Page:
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Updated: 14 Dec 2020

How to Boost Your Sales Skills: 7 Surprising Tips



The sales skills many professionals are using may surprise you. We lift the lid on five sales skills that most are missing.

To hit their quotas, salespeople need a wide array of skills. From time management and people management to product expertise and value propositions. These skills are increasingly becoming crucial for even non-sales personnel.

If you’re looking to upgrade your sales skills, you may need a sales readiness strategy. Training and coaching can support the development of critical sales skills to close more deals faster. Here are seven insider tips that may seem unconventional for boosting your sales skills.

Lead with Your Flaws

Rather than leading with why your product or service is the best, sometimes it pays to lead with your product or service’s flaws. If a flaw is going to lead to there being an elephant in the room, it would be better to address the issue head-on. Flaws that your customer doesn’t put too much of a premium on are safer bets to highlight.

Great salespeople and buyers understand that nothing in this world is perfect. Brands each have their strengths and weaknesses. Imperfections aren’t something to be ashamed of.

If you allow your customer to be first in voicing your flaws, you’ll be on the back foot, and they will have scored a point against you.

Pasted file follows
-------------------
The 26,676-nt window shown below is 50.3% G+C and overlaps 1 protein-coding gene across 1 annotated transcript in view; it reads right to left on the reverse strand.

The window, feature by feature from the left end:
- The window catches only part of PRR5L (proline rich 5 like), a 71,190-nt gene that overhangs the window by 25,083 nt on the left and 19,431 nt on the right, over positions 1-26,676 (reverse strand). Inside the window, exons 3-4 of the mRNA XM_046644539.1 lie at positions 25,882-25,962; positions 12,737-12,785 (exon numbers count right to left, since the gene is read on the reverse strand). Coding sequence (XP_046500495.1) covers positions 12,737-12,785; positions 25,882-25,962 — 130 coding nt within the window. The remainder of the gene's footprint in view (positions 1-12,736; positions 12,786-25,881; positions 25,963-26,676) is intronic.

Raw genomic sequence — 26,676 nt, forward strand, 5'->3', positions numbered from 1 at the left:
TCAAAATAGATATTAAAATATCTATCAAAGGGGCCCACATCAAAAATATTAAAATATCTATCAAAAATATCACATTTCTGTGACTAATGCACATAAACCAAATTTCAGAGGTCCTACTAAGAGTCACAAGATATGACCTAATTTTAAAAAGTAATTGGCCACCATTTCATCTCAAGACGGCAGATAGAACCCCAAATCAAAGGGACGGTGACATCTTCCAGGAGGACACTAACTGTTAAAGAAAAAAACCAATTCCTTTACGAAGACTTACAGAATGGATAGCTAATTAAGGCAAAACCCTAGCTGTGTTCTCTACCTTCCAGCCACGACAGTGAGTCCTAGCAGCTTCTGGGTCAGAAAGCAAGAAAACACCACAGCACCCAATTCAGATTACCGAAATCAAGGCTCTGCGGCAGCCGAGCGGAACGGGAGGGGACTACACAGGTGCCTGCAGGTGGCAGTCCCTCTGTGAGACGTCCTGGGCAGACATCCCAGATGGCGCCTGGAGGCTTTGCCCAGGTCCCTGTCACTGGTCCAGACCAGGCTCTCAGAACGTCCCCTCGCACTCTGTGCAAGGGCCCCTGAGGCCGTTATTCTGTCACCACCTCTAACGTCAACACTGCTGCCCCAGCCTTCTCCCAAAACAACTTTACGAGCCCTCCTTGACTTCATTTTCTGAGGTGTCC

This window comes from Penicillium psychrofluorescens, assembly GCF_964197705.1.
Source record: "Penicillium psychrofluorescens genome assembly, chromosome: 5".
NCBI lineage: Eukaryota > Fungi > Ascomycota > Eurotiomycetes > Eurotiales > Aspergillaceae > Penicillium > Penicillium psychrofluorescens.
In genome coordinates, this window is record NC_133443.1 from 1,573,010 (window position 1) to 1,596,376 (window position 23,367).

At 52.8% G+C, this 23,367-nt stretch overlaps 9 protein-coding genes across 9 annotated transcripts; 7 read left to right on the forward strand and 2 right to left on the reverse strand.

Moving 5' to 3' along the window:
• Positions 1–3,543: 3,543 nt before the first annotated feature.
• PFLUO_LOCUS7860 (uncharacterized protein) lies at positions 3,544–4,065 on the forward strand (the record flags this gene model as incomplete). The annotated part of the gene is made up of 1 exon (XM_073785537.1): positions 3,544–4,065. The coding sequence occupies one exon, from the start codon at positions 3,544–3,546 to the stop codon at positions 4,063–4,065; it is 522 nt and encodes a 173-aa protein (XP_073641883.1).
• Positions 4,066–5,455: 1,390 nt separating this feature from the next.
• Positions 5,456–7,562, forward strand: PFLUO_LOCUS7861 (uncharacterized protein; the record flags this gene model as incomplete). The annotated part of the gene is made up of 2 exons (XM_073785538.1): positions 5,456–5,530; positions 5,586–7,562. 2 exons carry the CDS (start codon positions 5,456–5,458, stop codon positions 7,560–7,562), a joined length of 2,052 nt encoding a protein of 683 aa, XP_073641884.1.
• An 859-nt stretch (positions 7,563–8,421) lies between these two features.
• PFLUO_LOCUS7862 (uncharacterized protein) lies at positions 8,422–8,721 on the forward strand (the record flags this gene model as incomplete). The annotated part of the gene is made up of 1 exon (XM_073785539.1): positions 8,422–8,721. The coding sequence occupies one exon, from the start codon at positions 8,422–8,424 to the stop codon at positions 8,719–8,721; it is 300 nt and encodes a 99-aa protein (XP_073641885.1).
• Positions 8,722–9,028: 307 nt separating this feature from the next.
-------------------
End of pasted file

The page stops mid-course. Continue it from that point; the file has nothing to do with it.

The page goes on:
However, if you share a flaw, immediately you’ve raised yourself above the competition by disclosing what most would avoid. Your strengths are now more believable, and you’re more likely to be regarded as a trusted advisor. Transparency sells.

Flaws can be Attractive

You might also be able to use your brand’s unique quirks and unusual characteristics as part of your value.

For example, the footwear brand Crocs enjoys massive commercial appeal even though most people think of the footwear as ugly. The quirky look of Crocs gave birth to a proud and loyal subculture that most of Croc’s competitors can’t match. Embracing your flaws builds trust, makes your brand more human, differentiates you from your competition, and in effect, increases conversions.


It may sound like something you only do in training, but role-playing should form part of your preparation routine. Practice your sales pitch and brainstorm how to overcome objections.

If you’re a member of a team, work with colleagues to act out the roles of different customer archetypes. Role-playing can work to prepare you and your team for the unexpected.

Role-playing can bolster your preparedness by:

  • Learning conflict resolution: You develop solutions for problems that may be raised by dissatisfied customers.
  • Building empathy: When your team performs as customers, they develop a connection to the customers’ pain points.
  • Creating familiarity: You get to know different types of customers, questions customers may ask, and product or service uses or details you may not have thought of yet.

Praise the Competition

It’s so easy to point out the flaws in your competitors. Too many fall into the trap of highlighting their competitors’ failings while also highlighting their superiority. Yet, in most societies, bad-mouthing the competition only serves to make you look bad.